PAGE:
Assessing the Need - What is the Future of the US Workforce?

America is slowly coming out of the Recession of 2007—only to find itself on a collision course with the future: not enough Americans are completing college. By 2018, we will need 22 million new workers with college degrees, but will fall short of that number by at least 3 million postsecondary degrees. At a time when every job is precious, this shortfall will mean lost economic opportunity for millions of American workers.

Not long ago, America topped the list of many key education and innovation indicators. Today, looking at the same indicators, America is a nation falling behind. And since global competitiveness is certainly a top priority for the nation's businesses, we need to fix the problem.

Simply stated, the United States cannot compete without strong national policies that support innovation. These policies include:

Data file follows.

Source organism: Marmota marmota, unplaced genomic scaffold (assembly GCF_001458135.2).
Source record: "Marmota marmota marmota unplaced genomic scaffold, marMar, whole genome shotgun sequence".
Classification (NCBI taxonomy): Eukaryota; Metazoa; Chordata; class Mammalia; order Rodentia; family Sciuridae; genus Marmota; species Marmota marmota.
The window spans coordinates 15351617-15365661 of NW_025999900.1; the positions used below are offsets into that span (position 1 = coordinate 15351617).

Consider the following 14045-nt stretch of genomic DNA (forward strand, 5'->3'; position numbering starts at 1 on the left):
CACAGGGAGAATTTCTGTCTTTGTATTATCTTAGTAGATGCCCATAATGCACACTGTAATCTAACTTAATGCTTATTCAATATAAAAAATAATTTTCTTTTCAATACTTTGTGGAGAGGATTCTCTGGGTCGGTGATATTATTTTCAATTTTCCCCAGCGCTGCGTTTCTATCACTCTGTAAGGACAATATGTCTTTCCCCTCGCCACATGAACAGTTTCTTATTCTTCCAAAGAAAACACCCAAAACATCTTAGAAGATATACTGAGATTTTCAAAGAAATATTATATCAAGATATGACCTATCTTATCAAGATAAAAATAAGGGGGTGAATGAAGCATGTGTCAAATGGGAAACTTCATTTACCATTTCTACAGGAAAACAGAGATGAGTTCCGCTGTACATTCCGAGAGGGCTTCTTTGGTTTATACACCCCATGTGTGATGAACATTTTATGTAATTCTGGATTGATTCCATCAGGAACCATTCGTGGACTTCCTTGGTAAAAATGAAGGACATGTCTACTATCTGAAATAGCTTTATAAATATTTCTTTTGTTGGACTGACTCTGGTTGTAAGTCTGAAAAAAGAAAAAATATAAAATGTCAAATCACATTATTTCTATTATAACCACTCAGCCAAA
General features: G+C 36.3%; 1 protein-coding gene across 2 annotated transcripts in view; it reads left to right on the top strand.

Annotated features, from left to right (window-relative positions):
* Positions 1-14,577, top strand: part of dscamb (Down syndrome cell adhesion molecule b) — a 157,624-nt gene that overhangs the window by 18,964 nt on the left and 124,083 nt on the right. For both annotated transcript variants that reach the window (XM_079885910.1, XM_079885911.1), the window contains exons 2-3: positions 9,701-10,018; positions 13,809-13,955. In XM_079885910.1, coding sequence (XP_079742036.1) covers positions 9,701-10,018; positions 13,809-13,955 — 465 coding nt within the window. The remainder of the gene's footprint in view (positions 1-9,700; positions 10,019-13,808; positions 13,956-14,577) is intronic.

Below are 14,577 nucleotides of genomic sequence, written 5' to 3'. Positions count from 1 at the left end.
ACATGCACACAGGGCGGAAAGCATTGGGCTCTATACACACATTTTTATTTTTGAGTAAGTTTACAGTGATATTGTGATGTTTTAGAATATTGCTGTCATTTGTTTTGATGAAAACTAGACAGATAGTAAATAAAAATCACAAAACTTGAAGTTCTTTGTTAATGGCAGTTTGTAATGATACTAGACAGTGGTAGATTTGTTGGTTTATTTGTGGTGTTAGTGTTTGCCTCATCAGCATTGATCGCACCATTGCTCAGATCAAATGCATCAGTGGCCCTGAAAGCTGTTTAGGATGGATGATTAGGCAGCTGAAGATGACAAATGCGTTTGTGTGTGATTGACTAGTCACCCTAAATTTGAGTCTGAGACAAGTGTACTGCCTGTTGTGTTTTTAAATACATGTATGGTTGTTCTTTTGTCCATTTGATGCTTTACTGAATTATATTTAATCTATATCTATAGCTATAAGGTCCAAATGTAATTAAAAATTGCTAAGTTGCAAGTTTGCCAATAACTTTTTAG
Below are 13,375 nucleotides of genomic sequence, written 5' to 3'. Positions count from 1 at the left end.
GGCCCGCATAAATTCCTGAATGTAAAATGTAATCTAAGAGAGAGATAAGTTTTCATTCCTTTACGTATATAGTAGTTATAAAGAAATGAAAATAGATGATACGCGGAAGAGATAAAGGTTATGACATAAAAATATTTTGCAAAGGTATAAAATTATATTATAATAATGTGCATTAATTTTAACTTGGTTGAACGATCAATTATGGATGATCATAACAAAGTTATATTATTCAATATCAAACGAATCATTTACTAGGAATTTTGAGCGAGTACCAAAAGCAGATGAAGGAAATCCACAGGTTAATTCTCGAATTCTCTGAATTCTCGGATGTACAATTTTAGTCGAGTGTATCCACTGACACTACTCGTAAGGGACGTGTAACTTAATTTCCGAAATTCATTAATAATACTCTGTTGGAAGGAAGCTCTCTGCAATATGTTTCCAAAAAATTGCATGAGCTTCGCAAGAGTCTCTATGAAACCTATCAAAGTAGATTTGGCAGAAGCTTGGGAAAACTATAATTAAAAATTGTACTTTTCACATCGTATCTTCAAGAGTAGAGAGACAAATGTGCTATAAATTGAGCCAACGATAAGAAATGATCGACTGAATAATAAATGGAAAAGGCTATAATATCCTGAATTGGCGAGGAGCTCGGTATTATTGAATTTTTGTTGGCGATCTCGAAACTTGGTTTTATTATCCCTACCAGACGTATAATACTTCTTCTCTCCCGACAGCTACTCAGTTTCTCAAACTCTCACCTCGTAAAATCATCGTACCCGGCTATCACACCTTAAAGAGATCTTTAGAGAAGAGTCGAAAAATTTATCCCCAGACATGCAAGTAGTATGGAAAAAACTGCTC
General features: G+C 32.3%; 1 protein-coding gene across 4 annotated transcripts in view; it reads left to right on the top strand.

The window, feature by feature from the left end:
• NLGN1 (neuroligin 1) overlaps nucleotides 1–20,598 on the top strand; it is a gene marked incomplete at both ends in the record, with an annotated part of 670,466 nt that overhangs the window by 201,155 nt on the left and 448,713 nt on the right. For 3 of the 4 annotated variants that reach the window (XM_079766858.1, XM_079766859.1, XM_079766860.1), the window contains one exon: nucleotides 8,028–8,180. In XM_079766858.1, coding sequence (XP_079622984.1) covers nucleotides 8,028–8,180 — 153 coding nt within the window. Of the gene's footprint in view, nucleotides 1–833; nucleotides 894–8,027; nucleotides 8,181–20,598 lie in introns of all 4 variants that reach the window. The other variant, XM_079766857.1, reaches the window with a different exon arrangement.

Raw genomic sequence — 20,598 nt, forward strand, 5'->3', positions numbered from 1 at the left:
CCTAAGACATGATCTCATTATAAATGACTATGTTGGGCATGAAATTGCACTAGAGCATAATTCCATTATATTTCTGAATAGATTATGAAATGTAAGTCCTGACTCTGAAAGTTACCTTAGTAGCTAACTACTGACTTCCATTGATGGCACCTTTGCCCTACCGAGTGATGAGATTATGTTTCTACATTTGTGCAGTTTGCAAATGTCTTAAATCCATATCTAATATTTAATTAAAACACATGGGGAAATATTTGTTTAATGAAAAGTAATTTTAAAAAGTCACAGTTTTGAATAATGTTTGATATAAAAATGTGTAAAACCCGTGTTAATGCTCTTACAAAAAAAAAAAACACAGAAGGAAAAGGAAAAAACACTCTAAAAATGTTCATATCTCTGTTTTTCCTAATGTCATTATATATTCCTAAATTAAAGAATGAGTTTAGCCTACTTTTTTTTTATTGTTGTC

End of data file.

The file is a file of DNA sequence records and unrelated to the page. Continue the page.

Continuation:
• increasing the focus on science, technology, engineering and math education
  • implementing internationally benchmarked standards and assessments to reflect readiness for college, the workplace and the global marketplace
  • aligning high school graduation requirements, state academic achievement standards and postsecondary entrance requirements
  • leveraging data systems to inform instruction, improve teaching, and aid interventions
  • ensuring that job training is relevant for jobs that exist today and for jobs in the future

For the United States to stay competitive globally, the American education system from pre-kindergarten through high school to postsecondary education and job training programs must adopt a can-do attitude regarding such policies.[1]

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